On Monday, August 31st, along with a wide cast of concerned people, I offered testimony to the NYS Wage Board. It was very encouraging to hear the voices of so many people. In all the opinions offered by those in agriculture I felt they presented a very clear vision of what could happen. It was nice to hear voices from younger future farmers in this discussion. In all, I was very pleased to hear the effort put forward.

I am sharing the two testimonies I have offered this year. I can only hope that calm cool minds will see the wisdom in not making this transition any more costly. As many people stated, they accept the legislation, they are asking for time to transition under this act.

Apple Facts

Fruit farm A expects to harvest 120,000 bushels of apples this year. History has told them that they should expect, on average, that a person will harvest 100 bushels/day. So this farm will need 1200 man days to harvest this crop. The farm has 24 beds. This means each bed (man) should pick 5000 bushels. So this man has 50 days to accomplish this. In the past the men have averaged 60 hours per week. If we are forced to cut each man’s hours back to 40 hours per week than we will need more days to harvest or more men to accomplish the job.

Weather and fruit ripening dictate that we do not have more time. We must accomplish this task in the 50 days. So the only solution is that we need more men. If a man picks 100 bushels each day then he will harvest 400 bushels per week. So 120,000 bushels divided by 400 bushels will mean we need 300 man weeks if we hold the worker to 40 hours per week. So we have gone from 24 men harvesting 120,000 bushels in 50 days to now needing 30 men to pick the crop.

So we will need 6 more beds and pay transportation cost of $1300 per man, Visa of $190 per man an additional $150 per man travel for extra time and food from port to port. So Fruit Farm A will have to first construct housing for 6 more men. Second, the additional travel will be $1640 plus free housing while on  the farm per extra man. This is $9840 additional variable cost to get the same amount of work completed. His costs have risen by 19.5% to get the same amount of work done.  Plus the costs of new housing.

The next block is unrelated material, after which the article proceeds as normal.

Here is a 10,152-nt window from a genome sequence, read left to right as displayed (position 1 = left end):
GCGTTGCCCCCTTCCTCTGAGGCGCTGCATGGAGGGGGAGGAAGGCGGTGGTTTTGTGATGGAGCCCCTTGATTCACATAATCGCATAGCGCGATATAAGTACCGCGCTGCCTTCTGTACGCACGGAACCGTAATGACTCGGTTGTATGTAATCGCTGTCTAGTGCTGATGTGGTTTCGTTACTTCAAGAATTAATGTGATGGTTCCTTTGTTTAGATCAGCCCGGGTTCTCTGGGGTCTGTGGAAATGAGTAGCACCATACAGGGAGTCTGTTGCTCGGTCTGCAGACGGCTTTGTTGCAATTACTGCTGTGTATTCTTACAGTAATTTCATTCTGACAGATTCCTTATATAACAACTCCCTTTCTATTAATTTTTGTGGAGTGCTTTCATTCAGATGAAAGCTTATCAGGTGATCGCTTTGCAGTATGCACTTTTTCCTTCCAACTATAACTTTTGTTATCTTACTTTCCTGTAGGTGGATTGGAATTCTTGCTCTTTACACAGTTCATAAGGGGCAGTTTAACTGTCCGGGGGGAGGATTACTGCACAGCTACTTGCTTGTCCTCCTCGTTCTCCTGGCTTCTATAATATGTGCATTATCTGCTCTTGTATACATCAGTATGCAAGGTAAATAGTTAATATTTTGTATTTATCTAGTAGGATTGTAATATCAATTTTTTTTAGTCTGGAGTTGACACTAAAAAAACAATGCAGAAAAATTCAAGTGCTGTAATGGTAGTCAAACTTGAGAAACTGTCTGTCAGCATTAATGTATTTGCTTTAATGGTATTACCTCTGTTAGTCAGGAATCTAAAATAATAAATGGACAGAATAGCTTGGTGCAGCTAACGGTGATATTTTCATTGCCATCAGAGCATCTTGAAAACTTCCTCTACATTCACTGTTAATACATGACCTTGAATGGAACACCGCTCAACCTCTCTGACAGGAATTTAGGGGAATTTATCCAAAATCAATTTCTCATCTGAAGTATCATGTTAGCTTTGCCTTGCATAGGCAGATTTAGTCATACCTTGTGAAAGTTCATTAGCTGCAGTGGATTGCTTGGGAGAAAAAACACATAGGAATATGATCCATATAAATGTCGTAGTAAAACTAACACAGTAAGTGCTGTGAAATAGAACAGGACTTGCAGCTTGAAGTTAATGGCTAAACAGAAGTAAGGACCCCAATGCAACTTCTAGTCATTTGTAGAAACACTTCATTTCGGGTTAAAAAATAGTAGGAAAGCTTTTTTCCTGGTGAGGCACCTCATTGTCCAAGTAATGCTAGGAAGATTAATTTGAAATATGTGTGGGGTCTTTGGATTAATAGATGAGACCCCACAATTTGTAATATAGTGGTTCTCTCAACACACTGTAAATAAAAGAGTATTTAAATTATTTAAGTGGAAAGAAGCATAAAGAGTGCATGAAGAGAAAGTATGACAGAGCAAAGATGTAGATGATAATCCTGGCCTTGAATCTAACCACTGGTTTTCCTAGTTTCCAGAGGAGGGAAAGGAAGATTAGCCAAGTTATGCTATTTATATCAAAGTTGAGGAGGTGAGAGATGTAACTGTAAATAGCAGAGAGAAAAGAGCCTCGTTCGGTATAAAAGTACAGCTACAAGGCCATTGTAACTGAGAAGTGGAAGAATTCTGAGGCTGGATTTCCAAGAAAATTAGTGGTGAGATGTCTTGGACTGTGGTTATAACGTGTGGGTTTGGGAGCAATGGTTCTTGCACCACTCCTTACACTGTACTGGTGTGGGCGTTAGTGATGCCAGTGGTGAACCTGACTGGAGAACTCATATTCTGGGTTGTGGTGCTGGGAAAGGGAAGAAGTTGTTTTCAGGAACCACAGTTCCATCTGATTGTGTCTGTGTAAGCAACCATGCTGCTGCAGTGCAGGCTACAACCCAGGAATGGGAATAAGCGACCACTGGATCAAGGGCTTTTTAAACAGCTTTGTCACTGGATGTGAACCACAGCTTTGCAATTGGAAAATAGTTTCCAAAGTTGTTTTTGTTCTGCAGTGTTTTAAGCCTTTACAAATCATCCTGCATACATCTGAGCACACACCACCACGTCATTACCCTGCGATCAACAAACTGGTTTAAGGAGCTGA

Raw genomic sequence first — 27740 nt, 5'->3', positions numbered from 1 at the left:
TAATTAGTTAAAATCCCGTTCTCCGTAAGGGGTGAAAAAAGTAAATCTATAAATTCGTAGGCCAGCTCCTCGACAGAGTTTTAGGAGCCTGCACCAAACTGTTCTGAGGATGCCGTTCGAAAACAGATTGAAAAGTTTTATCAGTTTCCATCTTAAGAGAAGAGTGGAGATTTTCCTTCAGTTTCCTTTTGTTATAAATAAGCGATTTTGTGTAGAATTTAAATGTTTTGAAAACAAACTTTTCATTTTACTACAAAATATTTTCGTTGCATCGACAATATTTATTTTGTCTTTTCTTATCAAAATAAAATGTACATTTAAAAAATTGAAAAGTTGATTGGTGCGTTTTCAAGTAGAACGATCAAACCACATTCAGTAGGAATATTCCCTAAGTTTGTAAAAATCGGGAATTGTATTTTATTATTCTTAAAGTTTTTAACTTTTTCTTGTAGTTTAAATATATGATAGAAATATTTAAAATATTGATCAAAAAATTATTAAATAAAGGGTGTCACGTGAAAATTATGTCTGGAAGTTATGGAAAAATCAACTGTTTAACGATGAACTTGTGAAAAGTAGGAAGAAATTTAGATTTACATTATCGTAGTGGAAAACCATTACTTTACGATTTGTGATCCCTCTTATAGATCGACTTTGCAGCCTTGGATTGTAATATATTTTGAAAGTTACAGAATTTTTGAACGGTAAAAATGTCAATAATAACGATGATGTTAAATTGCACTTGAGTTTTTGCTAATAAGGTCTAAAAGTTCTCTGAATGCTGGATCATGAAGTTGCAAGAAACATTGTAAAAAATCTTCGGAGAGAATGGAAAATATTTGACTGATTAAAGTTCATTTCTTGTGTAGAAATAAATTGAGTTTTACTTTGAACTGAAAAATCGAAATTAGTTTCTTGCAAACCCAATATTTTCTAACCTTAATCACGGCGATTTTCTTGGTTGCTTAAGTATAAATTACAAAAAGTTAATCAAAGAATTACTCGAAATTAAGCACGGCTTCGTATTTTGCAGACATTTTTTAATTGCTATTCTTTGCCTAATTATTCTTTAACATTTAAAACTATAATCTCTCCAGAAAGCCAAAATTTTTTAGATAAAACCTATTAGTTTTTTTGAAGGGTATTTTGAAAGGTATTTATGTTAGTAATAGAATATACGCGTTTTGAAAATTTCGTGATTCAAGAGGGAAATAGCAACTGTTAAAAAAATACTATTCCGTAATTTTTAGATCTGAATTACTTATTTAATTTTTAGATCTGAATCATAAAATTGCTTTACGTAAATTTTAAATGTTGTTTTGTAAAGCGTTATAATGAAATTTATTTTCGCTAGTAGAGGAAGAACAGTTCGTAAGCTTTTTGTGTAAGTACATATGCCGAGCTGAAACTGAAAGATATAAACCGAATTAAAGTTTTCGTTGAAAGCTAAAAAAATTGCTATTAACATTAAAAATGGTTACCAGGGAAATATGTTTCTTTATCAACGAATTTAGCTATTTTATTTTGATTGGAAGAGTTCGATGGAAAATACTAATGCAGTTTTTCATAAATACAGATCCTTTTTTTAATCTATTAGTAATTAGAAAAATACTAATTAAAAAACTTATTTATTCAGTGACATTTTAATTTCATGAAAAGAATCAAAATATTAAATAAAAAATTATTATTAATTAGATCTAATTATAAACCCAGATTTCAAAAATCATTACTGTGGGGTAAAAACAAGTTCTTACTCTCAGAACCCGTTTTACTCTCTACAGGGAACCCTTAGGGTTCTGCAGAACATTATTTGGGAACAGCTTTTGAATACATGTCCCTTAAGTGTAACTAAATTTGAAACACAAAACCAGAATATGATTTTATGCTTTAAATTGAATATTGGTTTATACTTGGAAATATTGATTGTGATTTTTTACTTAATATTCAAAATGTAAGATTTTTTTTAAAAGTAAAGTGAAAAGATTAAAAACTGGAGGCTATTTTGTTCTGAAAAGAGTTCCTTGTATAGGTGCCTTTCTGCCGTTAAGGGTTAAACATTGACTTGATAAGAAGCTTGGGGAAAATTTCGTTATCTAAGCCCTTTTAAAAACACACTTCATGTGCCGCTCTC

In short, this is a deal breaker. The original 24 men will not be happy only getting 40 hours per week. Realistically I expect this group to source employment in other regions. The idle time will no doubt become an issue. Buyers of this crop will not offer a premium for this fruit. They will source the highest quality for the lowest price.

In short, this fruit farm will be priced out of the market. His cost per bushel will be higher than other regions. He has no way to cover the extra labor cost. The employee will be forced to find employment in another state. Packing house jobs, storage, trucking and more will be lost.

There is a reason that for decades agriculture has been exempt from overtime. The seasonal glut needed makes it impossible to fill harvest jobs for such a short window of time. The perishable nature of this commodity is what makes farming different. The fact that we offer overtime at any level will not attract new employees to meet the  seasonal needs.

In conclusion, I think New York State agriculture can and will adjust to the 60 hour level. Many will

Paul Baker,
Executive Director
NYSHS

choose to drop out or convert to agriculture that is mechanized. To move this to a lower level will force a drastic change in our industry. Farmers do not have to farm in New York State. It will be difficult but if they wish to farm they can relocate. I fail to see what industry will rush to fill the void by this exodus. I am asking for a study to validate my claims. To rush to 40 hours without understanding the net effect will be irresponsible. There is no need to add additional burdens on this industry.

Testimony Presented to Wage Board in Syracuse, NY, March 13, 2020

Early in March I had to run an errand to the east side of Buffalo, NY. I was traveling on a major route about 8 AM. The traffic was only a fraction of the normal weekday. In truth, the roads back in the country had more traffic. This was a reminder to me that here in 2020 we are as a State totally committed to the 40 hour work week. This single regulation is the deciding driver to the length of the work week in the non-agricultural environment.